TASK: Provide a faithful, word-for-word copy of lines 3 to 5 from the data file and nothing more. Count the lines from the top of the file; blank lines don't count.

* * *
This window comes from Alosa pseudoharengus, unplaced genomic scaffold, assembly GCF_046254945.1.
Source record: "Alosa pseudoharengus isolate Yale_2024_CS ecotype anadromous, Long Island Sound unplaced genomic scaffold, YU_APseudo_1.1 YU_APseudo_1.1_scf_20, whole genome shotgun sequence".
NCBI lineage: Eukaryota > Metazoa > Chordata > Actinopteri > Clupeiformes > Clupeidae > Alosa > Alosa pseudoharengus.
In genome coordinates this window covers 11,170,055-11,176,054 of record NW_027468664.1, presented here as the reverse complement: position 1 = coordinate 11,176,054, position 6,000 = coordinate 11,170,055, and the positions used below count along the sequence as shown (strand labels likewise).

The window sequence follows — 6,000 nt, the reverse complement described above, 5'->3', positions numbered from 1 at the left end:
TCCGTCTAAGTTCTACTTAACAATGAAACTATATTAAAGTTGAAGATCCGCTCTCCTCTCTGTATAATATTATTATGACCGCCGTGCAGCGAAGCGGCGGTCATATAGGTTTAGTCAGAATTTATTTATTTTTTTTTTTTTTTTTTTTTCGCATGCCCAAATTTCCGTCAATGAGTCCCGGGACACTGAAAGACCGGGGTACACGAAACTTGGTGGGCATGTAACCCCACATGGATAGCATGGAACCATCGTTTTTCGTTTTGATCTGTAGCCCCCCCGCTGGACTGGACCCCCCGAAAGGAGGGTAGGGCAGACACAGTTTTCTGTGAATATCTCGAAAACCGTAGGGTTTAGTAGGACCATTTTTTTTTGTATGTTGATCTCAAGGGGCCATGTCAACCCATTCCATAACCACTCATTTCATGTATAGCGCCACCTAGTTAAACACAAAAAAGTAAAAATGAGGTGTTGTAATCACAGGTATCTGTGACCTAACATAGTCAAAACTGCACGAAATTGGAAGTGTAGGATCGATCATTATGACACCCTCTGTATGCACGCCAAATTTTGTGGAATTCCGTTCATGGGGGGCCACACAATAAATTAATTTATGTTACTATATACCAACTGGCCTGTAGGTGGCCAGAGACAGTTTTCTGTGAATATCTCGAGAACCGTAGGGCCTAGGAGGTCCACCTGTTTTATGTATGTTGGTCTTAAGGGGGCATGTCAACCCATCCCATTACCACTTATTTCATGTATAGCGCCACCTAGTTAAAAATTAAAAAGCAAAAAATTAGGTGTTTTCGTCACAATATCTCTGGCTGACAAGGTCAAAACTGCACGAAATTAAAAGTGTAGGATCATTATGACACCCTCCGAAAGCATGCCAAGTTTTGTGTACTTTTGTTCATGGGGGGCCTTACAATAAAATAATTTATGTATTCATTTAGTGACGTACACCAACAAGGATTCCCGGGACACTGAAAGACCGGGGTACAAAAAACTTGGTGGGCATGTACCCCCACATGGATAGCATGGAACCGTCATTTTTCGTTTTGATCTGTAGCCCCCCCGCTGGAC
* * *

NCBI lineage: Eukaryota > Metazoa > Chordata > Actinopteri > Clupeiformes > Clupeidae > Alosa > Alosa pseudoharengus.
In genome coordinates this window covers 11,170,055-11,176,054 of record NW_027468664.1, presented here as the reverse complement: position 1 = coordinate 11,176,054, position 6,000 = coordinate 11,170,055, and the positions used below count along the sequence as shown (strand labels likewise).

The window sequence follows — 6,000 nt, the reverse complement described above, 5'->3', positions numbered from 1 at the left end: